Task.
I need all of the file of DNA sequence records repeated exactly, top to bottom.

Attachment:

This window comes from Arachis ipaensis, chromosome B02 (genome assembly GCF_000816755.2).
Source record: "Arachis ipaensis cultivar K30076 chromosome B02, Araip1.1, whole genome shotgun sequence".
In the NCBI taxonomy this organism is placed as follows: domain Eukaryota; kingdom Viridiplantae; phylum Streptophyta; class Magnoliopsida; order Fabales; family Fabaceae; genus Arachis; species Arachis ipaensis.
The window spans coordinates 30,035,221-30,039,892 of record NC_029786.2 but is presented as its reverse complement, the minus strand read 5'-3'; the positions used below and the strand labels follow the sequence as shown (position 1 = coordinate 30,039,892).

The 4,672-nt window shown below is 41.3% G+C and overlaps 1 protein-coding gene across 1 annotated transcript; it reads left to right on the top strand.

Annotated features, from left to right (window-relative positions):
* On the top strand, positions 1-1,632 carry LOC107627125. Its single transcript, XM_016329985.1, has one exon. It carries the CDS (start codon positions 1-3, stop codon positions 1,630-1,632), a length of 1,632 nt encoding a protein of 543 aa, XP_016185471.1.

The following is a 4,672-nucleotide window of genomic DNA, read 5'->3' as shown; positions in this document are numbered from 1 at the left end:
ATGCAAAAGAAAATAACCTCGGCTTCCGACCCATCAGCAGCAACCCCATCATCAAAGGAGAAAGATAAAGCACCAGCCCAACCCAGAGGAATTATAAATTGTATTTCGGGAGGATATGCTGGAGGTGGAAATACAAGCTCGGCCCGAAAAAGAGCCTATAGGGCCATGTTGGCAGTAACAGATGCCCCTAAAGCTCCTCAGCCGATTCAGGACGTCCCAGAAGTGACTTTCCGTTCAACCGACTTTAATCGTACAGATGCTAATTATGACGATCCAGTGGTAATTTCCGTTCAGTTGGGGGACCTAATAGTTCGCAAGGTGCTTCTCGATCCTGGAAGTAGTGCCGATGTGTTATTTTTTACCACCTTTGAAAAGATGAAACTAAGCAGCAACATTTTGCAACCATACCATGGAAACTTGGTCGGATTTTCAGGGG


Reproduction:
This window comes from Arachis ipaensis, chromosome B02 (genome assembly GCF_000816755.2).
Source record: "Arachis ipaensis cultivar K30076 chromosome B02, Araip1.1, whole genome shotgun sequence".
In the NCBI taxonomy this organism is placed as follows: domain Eukaryota; kingdom Viridiplantae; phylum Streptophyta; class Magnoliopsida; order Fabales; family Fabaceae; genus Arachis; species Arachis ipaensis.
The window spans coordinates 30,035,221-30,039,892 of record NC_029786.2 but is presented as its reverse complement, the minus strand read 5'-3'; the positions used below and the strand labels follow the sequence as shown (position 1 = coordinate 30,039,892).

The 4,672-nt window shown below is 41.3% G+C and overlaps 1 protein-coding gene across 1 annotated transcript; it reads left to right on the top strand.

Annotated features, from left to right (window-relative positions):
* On the top strand, positions 1-1,632 carry LOC107627125. Its single transcript, XM_016329985.1, has one exon. It carries the CDS (start codon positions 1-3, stop codon positions 1,630-1,632), a length of 1,632 nt encoding a protein of 543 aa, XP_016185471.1.

The following is a 4,672-nucleotide window of genomic DNA, read 5'->3' as shown; positions in this document are numbered from 1 at the left end:
ATGCAAAAGAAAATAACCTCGGCTTCCGACCCATCAGCAGCAACCCCATCATCAAAGGAGAAAGATAAAGCACCAGCCCAACCCAGAGGAATTATAAATTGTATTTCGGGAGGATATGCTGGAGGTGGAAATACAAGCTCGGCCCGAAAAAGAGCCTATAGGGCCATGTTGGCAGTAACAGATGCCCCTAAAGCTCCTCAGCCGATTCAGGACGTCCCAGAAGTGACTTTCCGTTCAACCGACTTTAATCGTACAGATGCTAATTATGACGATCCAGTGGTAATTTCCGTTCAGTTGGGGGACCTAATAGTTCGCAAGGTGCTTCTCGATCCTGGAAGTAGTGCCGATGTGTTATTTTTTACCACCTTTGAAAAGATGAAACTAAGCAGCAACATTTTGCAACCATACCATGGAAACTTGGTCGGATTTTCAGGGG